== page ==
Explaining our first official release 'Atlas' (2014) - FL Studio | Mr. Belt & Wezol | Skillshare

Explaining our first official release 'Atlas' (2014) - FL Studio

Mr. Belt & Wezol, DJ/producer duo from the Netherlands

Explaining our first official release 'Atlas' (2014) - FL Studio

Mr. Belt & Wezol, DJ/producer duo from the Netherlands

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5 Lessons (21m)
    • 1. Introduction

    • 2. The drumloop

    • 3. The lead

    • 4. The build up

    • 5. What do I still like about it?

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About This Class

Checking out your old projects can be a great way to see how your productions evolved over the years. We thought it would be fun to explain our old track 'Atlas' and talk about what we would change if we had to remake the track in 2021. In this class Sam talks about how he made the track 6 years ago and what he would change if he would make it in 2021. 

In this class we'll talk about:

  • The drumloop
  • The lead sound
  • How we made the buil-up
  • What do we still like about it?
  • What would we change? 

After this class you'll hopefully learned how we evolved our skills over the years and how music has changed over the years. Let us know if you have any old projects on an old computer you could share? 

More info about Mr. Belt & Wezol:

Often described as the Netherlands' most striking DJ duo, Mr. Belt & Wezol stand out both production and appearance wise. Hits like "Finally", "Boogie Wonderland" and "Let’s All Chant" have an old school house and disco vibe, twisted with Mr. B&W’s characteristic dynamic drops. While their sound is easily recognizable among the other Spinnin’ Records' releases, there's also another piece to the cake that makes this act special: their videos. Always spot on between humor and originality it often makes the fans eager to not only listen to the next track, but also to see the next track.

With their packed festival schedule there is a big chance you will see the guys in real life. 2018 marked their debut at Tomorrowland and Wish Outdoor Mexico. Shows like those on Kingsday were celebrated with four appearances throughout all corners of the Netherlands. But if you really want to see the guys in their element, you should visit their "The Cuckoo’s Nest" hostings and clubshows. Here they play long solo sets or invite all of their DJ friends for a huge back2back frenzy. The ADE editions are traditionally sold out and new editions will be announced all year round.


Our new track ’One Thing’ is OUT NOW! ❤️

Youtube: www.youtube.com/mrbeltandwezoltv
Twitter: twitter.com/mrbeltandwezol
Instagram: instagram.com/mrbeltandwezol

Meet Your Teacher

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Mr. Belt & Wezol

DJ/producer duo from the Netherlands


Often described as the Netherlands' most striking DJ duo, Mr. Belt & Wezol stand out both production and appearance wise. Hits like "Finally", "Boogie Wonderland" and "Let’s All Chant" have an old school house and disco vibe, twisted with Mr. B&W’s characteristic dynamic drops. While their sound is easily recognizable among the other Spinnin’ Records' releases, there's also another piece to the cake that makes this act special: their videos. Always spot on between humor and originality it often makes the fans eager to not only listen to the next track, but also to see the next track.

With their packed festival schedule there is a big chance you will see the guys in real life. 2018 marked their debut at Tomorrowland and Wish Outdoor Mexico. Shows like those on Ki... See full profile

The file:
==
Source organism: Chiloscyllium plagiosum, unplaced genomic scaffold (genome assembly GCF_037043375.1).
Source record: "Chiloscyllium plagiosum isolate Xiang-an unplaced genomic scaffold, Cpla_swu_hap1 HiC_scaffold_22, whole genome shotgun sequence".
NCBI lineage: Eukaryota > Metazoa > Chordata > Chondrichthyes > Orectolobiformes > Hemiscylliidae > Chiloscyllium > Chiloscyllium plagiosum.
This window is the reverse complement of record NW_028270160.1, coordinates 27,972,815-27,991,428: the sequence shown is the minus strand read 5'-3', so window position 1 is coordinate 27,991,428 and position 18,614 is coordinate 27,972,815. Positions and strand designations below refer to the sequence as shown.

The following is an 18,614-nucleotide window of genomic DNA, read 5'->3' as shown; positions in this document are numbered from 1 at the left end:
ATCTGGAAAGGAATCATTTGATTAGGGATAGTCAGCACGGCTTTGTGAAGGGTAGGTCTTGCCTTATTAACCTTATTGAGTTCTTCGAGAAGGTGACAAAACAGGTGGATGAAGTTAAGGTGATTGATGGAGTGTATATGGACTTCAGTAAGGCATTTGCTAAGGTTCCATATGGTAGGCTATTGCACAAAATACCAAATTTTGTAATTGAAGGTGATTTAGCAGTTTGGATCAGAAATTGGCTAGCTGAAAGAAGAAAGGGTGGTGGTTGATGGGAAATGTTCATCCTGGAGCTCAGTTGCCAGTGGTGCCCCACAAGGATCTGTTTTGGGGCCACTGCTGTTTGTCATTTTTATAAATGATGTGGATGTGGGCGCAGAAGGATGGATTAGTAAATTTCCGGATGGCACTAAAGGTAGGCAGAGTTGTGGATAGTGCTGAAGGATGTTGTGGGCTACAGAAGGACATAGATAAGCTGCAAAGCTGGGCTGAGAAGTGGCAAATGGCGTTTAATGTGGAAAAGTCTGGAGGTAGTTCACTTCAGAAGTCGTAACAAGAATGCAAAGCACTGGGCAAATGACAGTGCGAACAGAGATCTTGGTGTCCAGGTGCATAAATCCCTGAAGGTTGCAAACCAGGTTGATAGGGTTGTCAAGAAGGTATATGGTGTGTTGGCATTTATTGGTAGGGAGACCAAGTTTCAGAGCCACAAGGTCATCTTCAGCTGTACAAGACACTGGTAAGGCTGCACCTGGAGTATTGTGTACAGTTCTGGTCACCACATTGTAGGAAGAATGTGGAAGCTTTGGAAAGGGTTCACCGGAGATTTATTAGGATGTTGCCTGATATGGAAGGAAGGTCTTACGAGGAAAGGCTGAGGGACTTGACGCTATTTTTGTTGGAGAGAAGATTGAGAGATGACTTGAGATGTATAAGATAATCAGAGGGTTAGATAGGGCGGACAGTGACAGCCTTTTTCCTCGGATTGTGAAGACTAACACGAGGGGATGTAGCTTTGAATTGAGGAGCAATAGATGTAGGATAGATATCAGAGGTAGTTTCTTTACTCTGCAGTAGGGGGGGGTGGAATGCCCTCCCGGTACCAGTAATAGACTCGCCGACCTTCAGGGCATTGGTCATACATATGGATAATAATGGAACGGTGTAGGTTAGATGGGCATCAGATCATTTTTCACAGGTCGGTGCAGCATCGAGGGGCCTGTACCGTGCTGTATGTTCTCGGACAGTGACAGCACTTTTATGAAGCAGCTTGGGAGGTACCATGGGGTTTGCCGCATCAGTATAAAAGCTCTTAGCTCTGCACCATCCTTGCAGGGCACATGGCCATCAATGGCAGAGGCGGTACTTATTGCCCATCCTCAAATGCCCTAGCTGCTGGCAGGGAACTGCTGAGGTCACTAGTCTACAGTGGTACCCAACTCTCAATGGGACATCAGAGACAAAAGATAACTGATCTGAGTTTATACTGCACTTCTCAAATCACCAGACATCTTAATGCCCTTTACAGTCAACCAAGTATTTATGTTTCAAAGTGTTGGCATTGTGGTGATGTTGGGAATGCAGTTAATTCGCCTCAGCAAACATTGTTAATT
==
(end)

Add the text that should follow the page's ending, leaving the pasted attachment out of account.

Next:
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1. Introduction: Hi, welcome to miscibility weasels college. I'm Sam or weasel. Today I'm going to show you guys how our first ever official release, once mates, it's a projects from 2013 and got supports by Duke due months. Any MC? Steve Lawler, if you haven't heard it yet, this is what it sounds like. So without further ado, let's dive into it. So as you see, I'm using the old version of FL Studio because if I'm using the new version, just too much Files and plug-ins are correct, corrupted. So yeah, as you can see here, it's mates. These projects made in November 2013, and I spent a total of 13.5 hours on it. So it's a really old project file. And right off the bat, if you just see what this playlist is looking like, it's one big cluster fuck of either no Watts. There's absolutely no structure to it whatsoever. There's well, there's audio files on top here with automation underneath it. So that's kind of a structure, I think, but that's about it. There's side-chains. But only once every Wow, so that's also really weird. So yeah, let's dive into the project. Maybe let's just start with listening to the intro. So right off the bat, what I would do difference nowadays is that I wouldn't start a track with so much melodic stuff right off the bat. So there's actually a pretty good effects loop going on. It's this one. It's just a sample as you can see. And that's a pretty good starts. I would just, you know. So stay with that and not adding all this melodic stopped like the intro base. And I just wanted to add that right there because it's really complicates how DJs are going to mix in your trek show yet nowadays, all my intros are really much more basic. Almost no melodic stuff going on, maybe a part of a vocal or something. And that's it. It's, you know, and this intro is also its going on and on for a whole 60 seconds. I will cut that in half, I think nowadays. So it, it's already the first thing that I will change. What's also really standing out to me is the entire mix of the entire trick. But maybe let's start with the actual drum. 2. The drumloop: So if we listen to the drum loop where you can see it's almost all drum loops with no creativity or whatever going on. The only thing that I'm drawing in myself are the kicks, are the cake and the claps. This is a loop. This is a loop. This is a loop and this is then drawn in. So nowadays I wouldn't really do dads just because I, I wanted to be creative with loops and that's just throw them in. Of course it's fine if you do. Yeah, I think insurance. I just didn't know about the existence of, for example, SLI sex or fruity slicer. You know, it will be so simple to just take this loop, adds a instance of slice x and then just throw this in here. And they'd be like cut this differently. And maybe play around widths with this pattern for a bit so you can make your drum set a little bit more interesting. That's what I will do nowadays. But, you know, using loops is fine. You know, a lot of foods there's always kinda make a problem of that, but it's the quickest way to get a solid group going. So don't shy away from using loops. So if you're a university students, you get all these drum samples for free. And I also throw in the actual intro paths, which is this one. So you can just throw it out into your project and, you know, screw around with it. If we return to the drum loop, you can see that, well, it's, it's a pretty solid dominant by fink, But the processing of it is really bad. So I think that the mix is really bad. Like they collapse. You can barely hair to clap. And if we look at the volume, it's really low in volume. Nowadays. At least throw to clamp at the same volume of a kick, something like that. Because yeah, you just want the captain we noticed, of course. And if we go through the actual processing of some of these mixer tracks, you can see that these drums are barely being processed. The snares are being cut into high, in the low frequencies and that sets the high hats have absolutely nothing going on, only some upside chaining. So, you know, on the, on the one hand, you could say that if it sounds good, it's why would you process it? But I think in this case, it's just a big mush of drums. There's not really, you can't pick apart the different elements that are going on in this track. Like that. Close hires for example, there's a close hi-hat loop going on. There's just so much stuff going on that it's just a big mush, I think, of DOM elements. So all these individual loops are fine by itself. But if you can't make them pop out or make them noticeable in some way, maybe it's better to skip them because most cases less is more. So I will change that. Just process some of the collab for examples show that's there's more high frequencies being noticed there. So what I will do nowadays is I will put up the volume of the kick till minus two dB. So right now it's at minus 13, as you can see here, I will put it all the way up to minus two dB and then mix around that. So the clap would go at almost the same dB level. And Zen the heights are on their own custom level. But that's usually my, my my basic drum volume pattern. Kick on high volume, clap on high volume, and not above two minus two dB so that you still have some room to work with. 3. The lead: So if we continue to later on in the intro, there's a lead coming in right here. So the first thing I notice with this leads is that it's being drowns in reverb and delay. If we solo the leads. You can hear that the lay and the feedback on the delay going on and on and on. And that really makes to the track kinda airy and I don't know, nuts. Normally you want a house track to just be really dry and stomping. And the more wets you get with reverbs and delay, the more transients are going through sounds and see, you know, how does music, if you hear it on the dance floor you want to, and to be dancing hearts who as you know, and all kinds of reverbs and delays that are not needed so are going to minimize that effect, I think. So. What I will do differently today is just actually, well, maybe even completely removed the delay here. And I'll show maybe remove a lot of the reverb necessary that the way so why would you have but that's a choice I made. I don't know why, but I did. What I'm also noticing is that I'm solidly using samples. There is, well, this is corrupt. There's almost no synthesizers going on or whatever. Then it will. This is using one instance of silent here, two instances, okay? So mostly samples. And nowadays I'm still using a lot of samples, but I'm trying to use more synthesisers. If we actually go to delete right here, you can see that it's also a sample. So if you're a university students with us, you can get this sample for free as well. I'll just throw it in there. So if we continue to track the actual PUC off the track is coming in later here in the break. So this pattern right here, that is the most important hook of this whole track. So what I will do differently today is this whole section right here, where it's like a minimized version off the main hookah track is parts. Or skip that or completely moved out to the intro of the trick. So there's a pretty long intro. So I can just throw this here. So you still have thirty-seconds of just a beat Intro. Then you have the introduction of the main Huike. And then you can throw in the actual HUC here at the beginning of the break. And right now I'm using some kind of bridge to introduce the whole HUC, but that's not necessary. I think it's just that it complicated stuff. So this is actually one. And if we skipped to the drop right here. So the drop is exactly the same as to break only with a base on an effects. That could be totally fine. But for my preference, I would always wants a different sounds in the drop then that's being used in the, in a break. If you listened to our latest tricks, like the remakes sinner from a cleaner. For example, there's the exact same PNL being used or to the exact same BNO pattern being used in build-up or into break. But the actual drop has a slightly different pattern or a slightly different piano sounds. And that way you keep the drop interesting or else it's going to be pretty repetitive. And in some cases, you can do that and it's fine. Bots. Yeah, my preference I will always try to find something different for your drop or for your brakes. So another thing that I think is really interesting about this track and something I wouldn't do ever nowadays. If we just skip to the second break real quick, there's a completely new melody being introduced right here. So there's a completely new melody being introduced error. And I wouldn't do that today because I think dance tracks should be simple. Like the entire story of the track should be, be, be communicated in the first 60 seconds of the trek. And everything you're adding after deaths is like maybe some slight changes like an extra little sin layer that's hoovering over your second drop or something. You know, that's maybe at most what I will change, maybe like another layer of sounds following the same melody us in the first drop, minor things, you know, but with this second metadata being added, I think that's just you're asking too much of your R&D center. So I will change that. But it's a, it's a nice melody go, which way? It's a nice Amantadine. Which one would you choose? First-order sick of one. That's a good question. What I will do? I think So this second part of the song actually has two melodies. It still has the old melody underneath there. It's this one. So there's this base metadata going on. And then there's this second melody going on. This one, which is sounding pretty opportunity. But that's totally fine, but it's where it's to introduce it in second break. So I will maybe implements that melody already in the first break, for example, or minimize this. Dismantle the show deaths. It doesn't get into each other's way. You know. It's, it's not a bad melody on itself, but it's just, yeah, you're asking too much if you're a listener, I think. But you know, back in the days it was all good fun, you know, and you could all just do whatever. And nowadays it has to be produced in sanely with its say coke, which catches your heirs for the next 100 years. Back in the days in 2013 when you guys were all little babies. And I was also a little baby. Things for our simpler, I think. And I know maybe not. 4. The build up: So there's one card in this song which really shows the, the mindset I had back then. And that's this part of the seconds buildup. Just listen to the amounts of different stuff that's going on into second buildup. Function. Total job. And only the one melody too precious, the late risers crashes. That's too much. If you needs such an amount of elements to get across a certain buildup or something, your hook is just not capable enough of creating a crescendo on its own. I think. So my, my mindset back then was just, there's something missing. Let's add something else, you know, and you just continue that process till your complete track is I'll certainly cramps with a million different elements. And I wouldn't do that today. Instead of doing debts, I will go back to my main idea, like the main HUC off the track and improve on that. So that's you could actually implements the less is more rule, which almost always is true. You should always try to work with that rule because in this specific case, there's just I can't even follow it then I produced this or I can't follow it, but I, I'm not happy to. So to sounds for this second melody, it's discounts. You get that in the university tier or higher as well. Just throw it in there so you can play around with it. 5. What do I still like about it?: And next up, I'm going to talk about everything that I do like about this drag and that I'm still using today's day. So one of the things I do like about the strike is the way I'm using crashes. So if we actually go try and find the crashes somewhere in this project, somewhere here, I think. Yep. So the crashes you here at this bar, for example. I think it's a really cool way to work with crashes. And I'm still using today. What I'm doing today is more like I'm just throwing trash in here. Then making a second crash unique. And I'm pitching this crash down to kinda introducing new section, you know, like that's on the lower volume. So I'm doing debts to, I'm doing that to this day too. Be creative widths, my drums, I suppose another thing I'm doing to this day is the skipping of beats to puts emphasis on a certain beads. So if we just listen to that part of the drop, just by the laying dead crash right there for one step that actually, you know, you kinda expects the new section through start there. But by putting emphasis on that second beads, you kinda surprised to listener, I think. And yeah, I think that's just a really cool way to playing which your drum switch or crashes. You know a lot, a lot of people also just at like an extra cake there. So I think that's the stuff that I can take from this project that I'm still using today. It's not a lot, but it's something at least. And just mainly if I'm looking back at district, I think the biggest things that I will change about the strike is just to clarify, to hook a lot more. There's a melody and that's cool, but it's being introduced very late and the trick, and in a second break there's suddenly a whole new parts being edits. So I will take all that information that I have tried to morph into one big solid idea. And that's probably fits the whole trek on. It's now longer than six minutes of the track, I believe at maybe three minutes or something. So that's everything I will change about this trick. I hope you guys learned something about its, I hope you had fun. I hope you learn something. If you have any ideas for tutorials in the future. If you liked this idea of me dissecting 3D old tricks, please let me know in the comments. I'll check it out. We'll check it out and see if there's some cool ideas in there. Thanks for watching. I'll see you again in the next episode.